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News

BCCI Ethics Officer finds TNCA president Rupa Gurunath guilty of conflict of interest

Apart from being TNCA president, she's also a director of India Cements, the company with ties to Chennai Super Kings

Rupa Gurunath was elected unopposed as TNCA chief in September 2019  •  TNCA

Rupa Gurunath was elected unopposed as TNCA chief in September 2019  •  TNCA

The Tamil Nadu Cricket Association President, Rupa Gurunath, has been found guilty of conflict of interest by the BCCI ethics officer due to her potential ties to the IPL franchise Chennai Super Kings.
Gurunath, the daughter of former BCCI president N Srinivasan, became the first woman president of a state association in September 2019. She is also a director at India Cements Limited (ICL), which in the eyes of Justice Retd. DK Jain is too closely connected with Chennai Super Kings Cricket Ltd (CSKCL), the owners of that IPL franchise.
In a complaint to Jain, Sanjeev Gupta, a former life member of the Madhya Pradesh Cricket Association, raised his concern about Gurunath's dual roles prompting the BCCI ethics officer to look into the case.
"All these facts go on to show that a circuitous web of entities including CSKCL has been created under the umbrella of ICL," Jain's report, as quoted by PTI, stated. "The management and governance of all such entities directly or indirectly, lies in the Board of ICL, notwithstanding the defence pleaded that ICL has no stake in CSKCL.
"In the given factual scenario, it can be safely inferred that the Respondent (Ms Gurunath), in her capacity as whole-time director and promoter of ICL, has close association with trustees of ICL Shareholders Trust and the Directors of CSKCL, which has franchise agreement with the BCCI."
As per Rule 38(1) (i) of the Ethics code, Rupa's is a case of "indirect" conflict of interest if not "direct" since it is CSKCL and not India Cements that has entered into a franchise agreement with the BCCI.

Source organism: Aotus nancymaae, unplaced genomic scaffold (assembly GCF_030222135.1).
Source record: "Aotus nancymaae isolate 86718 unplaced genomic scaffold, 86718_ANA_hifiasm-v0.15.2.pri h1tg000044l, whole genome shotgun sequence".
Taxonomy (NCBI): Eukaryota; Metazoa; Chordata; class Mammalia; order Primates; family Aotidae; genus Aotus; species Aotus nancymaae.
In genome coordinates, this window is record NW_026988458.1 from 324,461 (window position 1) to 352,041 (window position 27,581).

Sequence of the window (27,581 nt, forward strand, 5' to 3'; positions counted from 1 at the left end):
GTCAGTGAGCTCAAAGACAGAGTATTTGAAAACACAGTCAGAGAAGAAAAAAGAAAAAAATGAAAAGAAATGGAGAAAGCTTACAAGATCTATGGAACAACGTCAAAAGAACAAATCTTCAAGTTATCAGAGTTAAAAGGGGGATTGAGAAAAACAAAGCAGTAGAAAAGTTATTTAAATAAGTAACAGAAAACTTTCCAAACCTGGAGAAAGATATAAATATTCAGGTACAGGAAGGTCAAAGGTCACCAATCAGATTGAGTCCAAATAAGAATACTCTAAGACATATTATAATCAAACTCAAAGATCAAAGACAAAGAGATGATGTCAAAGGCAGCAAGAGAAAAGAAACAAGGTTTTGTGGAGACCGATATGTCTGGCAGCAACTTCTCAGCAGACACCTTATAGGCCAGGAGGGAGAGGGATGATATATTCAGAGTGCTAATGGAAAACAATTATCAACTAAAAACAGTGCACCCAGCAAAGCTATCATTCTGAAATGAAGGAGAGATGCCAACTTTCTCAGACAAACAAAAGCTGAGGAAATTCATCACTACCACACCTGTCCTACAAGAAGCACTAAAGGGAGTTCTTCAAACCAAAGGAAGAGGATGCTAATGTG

Direct or indirect interest comes into play when the BCCI, a member, the IPL or a franchise enter into contractual arrangements with entities in which the official(s) concerned or his/her relative, partner, or close associate has an interest that may be seen to compromise the work they do for the board.
Jain further stated: "Having arrived at the aforesaid conclusion, the BCCI shall take requisite steps in accordance with law, to ensure due compliance of Rule 38 (2) of the Rules in case of the respondent."
This rule, as per BCCI constitution, pertains to disclosure of all relevant information about the case. "The failure to issue a complete disclosure or any partial or total suppression thereof would render the individual open to disciplinary action which may include termination or removal without benefits.
"It is clarified that declaration doesn't lead to presumption that in fact a questionable situation exists, but is merely for information and transparency."
This order could be one of the last passed by Jain as his contract ends later this week on June 7 unless the BCCI decides to renew it.